Since Google Ads (formerly called Adwords) launched, the average position metric has been a key performance indicator for many marketers. If you produce or receive Google Ads reports, then you’ve probably seen this metric.
But, come September 30, Google Ads is sunsetting the metric. Since it’s one of the oldest and most popular metrics among users, we thought we’d brief you on the update. Here’s everything you need to know about the change:
At the head of the search results, a very small number of keywords— the top 100 or 500—have monthly search volumes in the tens or hundreds of thousands. Those are searches like “Honda Civic” or “Ford truck.” They’re very high volume, they’re easy to identify, and they’re fairly short: 1 or 2 words, generally.
In contrast, long tail keywords are searched much less frequently: single digits per month, in many cases. And, instead of a few hundred terms, you’re looking at millions of different keywords, mostly longer, more complex searches. So why should you care about them at all?
The long tail isn’t just about volume: it’s about value. What you find in the long tail are buyers who know what they want and are closer to taking action. This concept dominates search, both organic and paid, with long tail keywords making up over 70% of search traffic.
The number of keyword combinations you should be using in your paid search strategy can add up quickly. For example, there are over 50,000 potential keywords you can bid on if your dealership wants to market and inventory of 20 make/model combinations from 10 model years in 10 different colors with 5 different trim levels across 5 local metro areas.
At this scale, you can’t choose keywords one by one. Luckily, today’s algorithmic paid search tools solve these problems through a combination of smart decision-making and extensive data.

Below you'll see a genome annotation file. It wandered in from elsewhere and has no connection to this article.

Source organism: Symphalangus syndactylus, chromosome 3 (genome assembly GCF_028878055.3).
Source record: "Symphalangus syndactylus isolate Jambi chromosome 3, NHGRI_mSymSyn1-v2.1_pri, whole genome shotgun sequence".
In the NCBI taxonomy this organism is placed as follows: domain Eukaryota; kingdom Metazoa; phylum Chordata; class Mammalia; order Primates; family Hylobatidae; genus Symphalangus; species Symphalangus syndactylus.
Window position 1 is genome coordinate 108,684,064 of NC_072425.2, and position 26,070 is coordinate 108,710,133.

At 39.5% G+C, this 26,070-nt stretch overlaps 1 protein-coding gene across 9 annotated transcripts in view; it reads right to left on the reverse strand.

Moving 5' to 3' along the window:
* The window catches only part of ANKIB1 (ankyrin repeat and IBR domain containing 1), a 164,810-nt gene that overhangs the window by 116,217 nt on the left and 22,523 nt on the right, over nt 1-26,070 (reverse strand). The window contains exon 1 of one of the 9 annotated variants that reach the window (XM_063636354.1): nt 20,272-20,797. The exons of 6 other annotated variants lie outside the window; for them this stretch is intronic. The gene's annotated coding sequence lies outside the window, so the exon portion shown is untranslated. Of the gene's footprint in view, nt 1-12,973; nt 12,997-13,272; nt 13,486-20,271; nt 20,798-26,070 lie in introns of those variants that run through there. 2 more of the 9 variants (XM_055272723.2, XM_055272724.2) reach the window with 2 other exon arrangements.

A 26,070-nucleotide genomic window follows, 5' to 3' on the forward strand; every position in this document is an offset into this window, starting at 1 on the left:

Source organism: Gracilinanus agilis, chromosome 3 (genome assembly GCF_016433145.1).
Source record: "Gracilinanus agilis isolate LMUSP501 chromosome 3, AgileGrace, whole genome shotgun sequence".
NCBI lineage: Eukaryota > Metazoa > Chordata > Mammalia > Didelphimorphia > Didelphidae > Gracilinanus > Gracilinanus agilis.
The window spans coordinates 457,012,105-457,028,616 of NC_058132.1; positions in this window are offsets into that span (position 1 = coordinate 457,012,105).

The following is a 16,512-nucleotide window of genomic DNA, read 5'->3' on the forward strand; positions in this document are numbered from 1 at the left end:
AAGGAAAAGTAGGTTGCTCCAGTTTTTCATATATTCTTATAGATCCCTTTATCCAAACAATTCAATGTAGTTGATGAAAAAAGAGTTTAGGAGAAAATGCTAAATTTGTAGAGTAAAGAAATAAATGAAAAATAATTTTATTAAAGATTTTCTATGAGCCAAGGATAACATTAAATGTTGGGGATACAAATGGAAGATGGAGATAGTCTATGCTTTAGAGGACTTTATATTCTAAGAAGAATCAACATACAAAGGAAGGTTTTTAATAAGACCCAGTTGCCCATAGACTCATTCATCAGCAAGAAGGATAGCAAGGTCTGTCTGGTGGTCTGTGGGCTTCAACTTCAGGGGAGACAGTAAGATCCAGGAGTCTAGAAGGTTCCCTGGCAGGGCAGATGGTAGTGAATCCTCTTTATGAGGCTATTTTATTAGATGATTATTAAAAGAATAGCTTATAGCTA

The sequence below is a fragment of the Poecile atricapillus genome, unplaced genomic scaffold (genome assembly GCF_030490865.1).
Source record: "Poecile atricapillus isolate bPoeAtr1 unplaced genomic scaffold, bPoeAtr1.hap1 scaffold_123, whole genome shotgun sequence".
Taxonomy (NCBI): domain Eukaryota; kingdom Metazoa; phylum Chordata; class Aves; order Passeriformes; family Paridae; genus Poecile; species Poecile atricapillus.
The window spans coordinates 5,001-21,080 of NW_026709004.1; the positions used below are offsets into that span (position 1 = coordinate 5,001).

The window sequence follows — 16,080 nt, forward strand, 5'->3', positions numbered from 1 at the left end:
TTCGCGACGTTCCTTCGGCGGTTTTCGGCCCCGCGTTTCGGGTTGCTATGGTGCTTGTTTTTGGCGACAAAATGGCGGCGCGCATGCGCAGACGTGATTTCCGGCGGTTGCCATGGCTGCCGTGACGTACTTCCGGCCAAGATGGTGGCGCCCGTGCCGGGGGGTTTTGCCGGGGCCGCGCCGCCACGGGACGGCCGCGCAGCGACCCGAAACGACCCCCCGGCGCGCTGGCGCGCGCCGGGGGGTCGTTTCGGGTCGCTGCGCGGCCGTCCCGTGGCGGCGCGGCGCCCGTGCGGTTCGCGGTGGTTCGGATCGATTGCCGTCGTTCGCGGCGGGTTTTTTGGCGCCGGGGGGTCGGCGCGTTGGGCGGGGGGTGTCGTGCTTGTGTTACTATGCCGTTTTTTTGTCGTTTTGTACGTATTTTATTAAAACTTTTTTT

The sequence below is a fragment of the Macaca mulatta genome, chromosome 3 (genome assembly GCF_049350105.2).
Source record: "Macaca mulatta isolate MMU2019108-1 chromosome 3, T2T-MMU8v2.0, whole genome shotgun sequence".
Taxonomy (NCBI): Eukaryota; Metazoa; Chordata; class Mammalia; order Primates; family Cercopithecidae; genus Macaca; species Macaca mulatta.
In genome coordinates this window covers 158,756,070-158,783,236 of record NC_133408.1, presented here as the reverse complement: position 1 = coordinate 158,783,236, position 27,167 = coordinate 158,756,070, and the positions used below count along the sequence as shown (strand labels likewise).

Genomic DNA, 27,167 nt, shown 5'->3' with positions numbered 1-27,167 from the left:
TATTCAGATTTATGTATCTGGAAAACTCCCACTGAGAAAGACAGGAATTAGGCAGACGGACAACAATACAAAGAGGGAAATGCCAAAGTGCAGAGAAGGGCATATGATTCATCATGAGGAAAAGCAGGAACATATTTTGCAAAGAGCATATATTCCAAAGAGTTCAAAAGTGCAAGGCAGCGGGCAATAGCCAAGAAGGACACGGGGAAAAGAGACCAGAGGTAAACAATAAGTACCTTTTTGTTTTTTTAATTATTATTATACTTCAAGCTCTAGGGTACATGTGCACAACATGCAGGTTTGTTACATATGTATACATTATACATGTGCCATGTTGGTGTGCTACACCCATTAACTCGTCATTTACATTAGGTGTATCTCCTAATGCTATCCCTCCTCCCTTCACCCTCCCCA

The auto industry has seen substantial growth of digital ad spend in the last few years, and the growth isn’t predicted to slow down. The auto industry as a whole grew online ad spend by 77% since 2016 and is projected to reach almost $22B by 2022. And of the industry’s digital spend, 43% is in paid search—a total of $5.8B.*
The combination of spend per dealer and the large number of dealerships means that only the retail industry spends more on search ads than automotive. The reason for this spend is simple: digital ads drive more sales and cost less. According to DealerSocket, the average profit margin for sold vehicles that were advertised on digital channels exceeds that of sales driven by conventional media by over $800.
It’s clear that paid search is becoming more important than ever, so let’s take a quick look at five key components of a successful paid search campaign.
When shoppers decide they’re in the market for a product or service—or they’re generally curious about something—they head to a search engine like Google for information. In fact, billions of Google searches happen every day. Think about how many of those are car searches—or, chances for your dealership to attract potential customers to your site.
While you can rely on search engine optimization (SEO) tactics to help you increase the ranking of your site without spending money, changing algorithms and ranking criteria make it hard to maintain your position in search results. So how else can you promote your dealership and drive new visitors to your site? Through the use of search engine marketing, or paid search as it’s commonly called.
In this Dealer Marketing Magazine article, CarGurus VP of Product Management Andrew Grochal outlines several of the key areas that can cause trouble for dealers trying to run their own campaigns. Check it out:
Search Engine Marketing (SEM) has become an increasingly effective way for dealers to connect with in-market shoppers. In fact, over 80% of dealers are now investing in SEM, according to a CarGurus study. However, if you manage an SEM ad campaign you know that simply upping your budget isn’t enough. You also need to take the time to measure and analyze your campaign’s performance so you can optimize and refine your marketing accordingly.
An efficient search engine marketing campaign can help you get your business in front of lots of potential customers who are already searching for your products. With so much at stake, it’s crucial that you optimize your SEM for success.
Whether you’re just getting started with SEM or you’ve been running campaigns for awhile, knowing what not to do can be just as valuable as knowing what works. We’ve identified five common mistakes to avoid.